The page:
The Best Way to Take Your Medicine

It pays to be cautious at any age about taking medications. But it’s especially important for older people, who are likely to have multiple prescriptions. And that, according to the federal Food and Drug Administration (FDA), can increase the chances of harmful drug interactions.

On top of that, the FDA says, changes in aging bodies can affect the way medicines are absorbed. For example, the agency says, the liver and kidneys may not work as well. That affects how a drug both breaks down in the body and leaves it. Changes in the digestive system, the agency says, can affect the rate at which drugs are absorbed into your bloodstream.

Here are four important tips from the FDA on the right way to take medicine – and avoid possibly dangerous complications:

Don’t skip doses or stop taking a medicine without talking with your provider first – even if you don’t think the medicine is working. The FDA experts say that medicines for conditions such as diabetes and hypertension work only when taken regularly. If you think you’re experiencing side effects, call your physician.


Write down what you’re taking, and keep it with you. The FDA suggests that you consider giving the list to a friend or family member. That could help in case of an emergency. Be sure to keep the list updated, with the medicine’s brand and generic names, how often you take it and what dosage you’re taking.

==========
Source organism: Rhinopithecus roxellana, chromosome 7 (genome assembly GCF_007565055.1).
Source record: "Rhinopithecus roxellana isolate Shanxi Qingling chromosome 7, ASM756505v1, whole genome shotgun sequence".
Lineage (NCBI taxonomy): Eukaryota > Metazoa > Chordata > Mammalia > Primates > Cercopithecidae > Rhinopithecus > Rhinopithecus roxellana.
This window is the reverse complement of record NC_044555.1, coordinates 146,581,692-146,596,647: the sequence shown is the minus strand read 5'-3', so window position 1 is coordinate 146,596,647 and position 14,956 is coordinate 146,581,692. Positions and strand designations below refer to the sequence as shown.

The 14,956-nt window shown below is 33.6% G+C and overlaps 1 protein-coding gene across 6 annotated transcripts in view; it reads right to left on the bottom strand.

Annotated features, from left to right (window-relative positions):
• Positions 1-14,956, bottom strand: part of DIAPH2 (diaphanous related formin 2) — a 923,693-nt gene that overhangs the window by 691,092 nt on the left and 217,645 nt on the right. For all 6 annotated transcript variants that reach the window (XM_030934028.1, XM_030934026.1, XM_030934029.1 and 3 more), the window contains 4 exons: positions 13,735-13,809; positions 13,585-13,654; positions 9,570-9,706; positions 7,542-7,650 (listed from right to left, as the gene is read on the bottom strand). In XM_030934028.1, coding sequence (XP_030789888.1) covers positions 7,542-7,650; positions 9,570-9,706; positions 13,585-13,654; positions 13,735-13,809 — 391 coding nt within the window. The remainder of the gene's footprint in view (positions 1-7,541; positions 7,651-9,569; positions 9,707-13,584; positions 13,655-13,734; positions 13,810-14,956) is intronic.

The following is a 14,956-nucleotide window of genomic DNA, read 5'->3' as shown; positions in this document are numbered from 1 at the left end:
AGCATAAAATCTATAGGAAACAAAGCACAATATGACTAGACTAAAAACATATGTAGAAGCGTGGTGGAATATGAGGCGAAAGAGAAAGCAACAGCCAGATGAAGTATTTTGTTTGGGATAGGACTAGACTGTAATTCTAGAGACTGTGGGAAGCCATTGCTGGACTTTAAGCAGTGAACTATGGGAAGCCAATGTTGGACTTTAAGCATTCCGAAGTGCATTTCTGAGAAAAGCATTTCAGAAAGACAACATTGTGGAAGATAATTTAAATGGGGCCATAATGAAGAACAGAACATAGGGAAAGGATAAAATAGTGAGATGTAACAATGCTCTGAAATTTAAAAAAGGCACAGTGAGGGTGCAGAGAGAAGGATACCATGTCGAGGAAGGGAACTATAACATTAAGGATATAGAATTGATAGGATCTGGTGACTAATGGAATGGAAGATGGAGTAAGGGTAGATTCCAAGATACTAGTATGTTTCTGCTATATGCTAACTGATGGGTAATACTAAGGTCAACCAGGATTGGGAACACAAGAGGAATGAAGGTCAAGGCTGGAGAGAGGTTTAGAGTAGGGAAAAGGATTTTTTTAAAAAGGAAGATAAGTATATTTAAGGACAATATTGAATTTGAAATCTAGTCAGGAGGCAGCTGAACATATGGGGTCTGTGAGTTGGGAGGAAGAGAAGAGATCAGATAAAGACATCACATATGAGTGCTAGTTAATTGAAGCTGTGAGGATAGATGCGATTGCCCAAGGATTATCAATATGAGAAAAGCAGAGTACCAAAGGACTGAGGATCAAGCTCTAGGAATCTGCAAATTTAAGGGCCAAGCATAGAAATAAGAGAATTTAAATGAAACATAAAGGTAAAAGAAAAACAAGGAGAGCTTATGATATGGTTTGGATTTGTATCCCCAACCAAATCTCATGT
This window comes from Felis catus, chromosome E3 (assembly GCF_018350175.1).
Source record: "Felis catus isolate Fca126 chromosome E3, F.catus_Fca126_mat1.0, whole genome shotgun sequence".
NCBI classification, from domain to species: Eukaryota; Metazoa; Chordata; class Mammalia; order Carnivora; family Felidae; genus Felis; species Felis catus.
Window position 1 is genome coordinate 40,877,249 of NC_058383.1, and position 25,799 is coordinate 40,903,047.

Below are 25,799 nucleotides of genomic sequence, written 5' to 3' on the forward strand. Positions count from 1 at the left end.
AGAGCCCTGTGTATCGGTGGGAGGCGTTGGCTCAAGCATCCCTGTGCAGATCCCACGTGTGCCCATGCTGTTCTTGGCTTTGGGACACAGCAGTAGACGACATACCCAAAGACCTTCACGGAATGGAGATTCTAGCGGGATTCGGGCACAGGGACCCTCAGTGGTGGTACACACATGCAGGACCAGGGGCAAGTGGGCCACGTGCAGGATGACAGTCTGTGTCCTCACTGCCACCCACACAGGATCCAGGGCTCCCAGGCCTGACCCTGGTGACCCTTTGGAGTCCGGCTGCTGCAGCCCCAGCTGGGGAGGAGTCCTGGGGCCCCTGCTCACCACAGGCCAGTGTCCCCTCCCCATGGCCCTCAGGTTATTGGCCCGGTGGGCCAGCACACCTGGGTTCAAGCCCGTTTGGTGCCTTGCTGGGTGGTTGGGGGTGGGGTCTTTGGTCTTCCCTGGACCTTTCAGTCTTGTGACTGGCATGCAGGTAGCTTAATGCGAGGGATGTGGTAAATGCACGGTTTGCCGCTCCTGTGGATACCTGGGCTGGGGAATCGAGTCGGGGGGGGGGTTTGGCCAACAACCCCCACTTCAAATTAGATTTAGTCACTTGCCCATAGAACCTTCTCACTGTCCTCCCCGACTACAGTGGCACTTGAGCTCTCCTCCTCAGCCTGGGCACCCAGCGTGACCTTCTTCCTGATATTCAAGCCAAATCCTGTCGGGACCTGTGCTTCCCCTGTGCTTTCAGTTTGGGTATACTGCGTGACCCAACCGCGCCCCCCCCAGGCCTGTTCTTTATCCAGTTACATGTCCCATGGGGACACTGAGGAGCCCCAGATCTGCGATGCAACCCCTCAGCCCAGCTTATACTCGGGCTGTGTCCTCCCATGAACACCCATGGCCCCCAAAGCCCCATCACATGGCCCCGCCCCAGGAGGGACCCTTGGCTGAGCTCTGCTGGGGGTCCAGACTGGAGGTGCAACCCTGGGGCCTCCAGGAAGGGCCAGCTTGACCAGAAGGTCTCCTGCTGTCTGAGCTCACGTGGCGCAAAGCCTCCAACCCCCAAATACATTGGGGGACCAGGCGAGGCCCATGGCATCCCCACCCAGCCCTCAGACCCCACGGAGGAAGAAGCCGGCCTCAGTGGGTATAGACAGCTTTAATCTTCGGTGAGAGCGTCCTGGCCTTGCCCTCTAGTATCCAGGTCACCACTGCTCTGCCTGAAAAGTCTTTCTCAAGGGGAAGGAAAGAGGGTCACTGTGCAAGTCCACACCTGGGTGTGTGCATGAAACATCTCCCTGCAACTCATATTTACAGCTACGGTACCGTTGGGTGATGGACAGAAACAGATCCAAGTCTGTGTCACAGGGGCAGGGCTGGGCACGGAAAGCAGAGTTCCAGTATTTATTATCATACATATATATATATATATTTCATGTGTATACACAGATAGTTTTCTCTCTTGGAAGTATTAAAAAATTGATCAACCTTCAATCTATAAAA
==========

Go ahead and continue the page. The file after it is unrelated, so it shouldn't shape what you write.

The FDA says interactions can occur when:

*One drug affects how another drug works;

*A medical condition you have makes a certain drug potentially harmful;

*A food or non-alcoholic drink reacts with a drug;

*A medicine interacts with an alcoholic drink.

To be fully aware of possible interactions, the FDA experts advise carefully reading information for both the prescription and the over-the-counter medicines you are taking. As an example of interaction, the FDA cites nitroglycerin, which treats angina but should not be taken with many erectile dysfunction drugs, including Viagra and Cialis. Serious interactions are possible, the FDA says.

If you’re seeing more than one health-care provider, the FDA says, make sure each knows exactly what medicines and supplements you’re taking. If you’re seeing multiple health care providers, tell each one about all of your medications and supplements so they can be aware of any interactions. Additionally, you can ask your pharmacist if you have any concerns about interactions.


Schedule at least one review every year of your medications to confirm which medications you still need, and which ones you don’t. If you do still need a medication that’s expensive, the FDA suggests asking whether there’s a cheaper, effective alternative.

For more information, visit U.S Food and Drug Administration.

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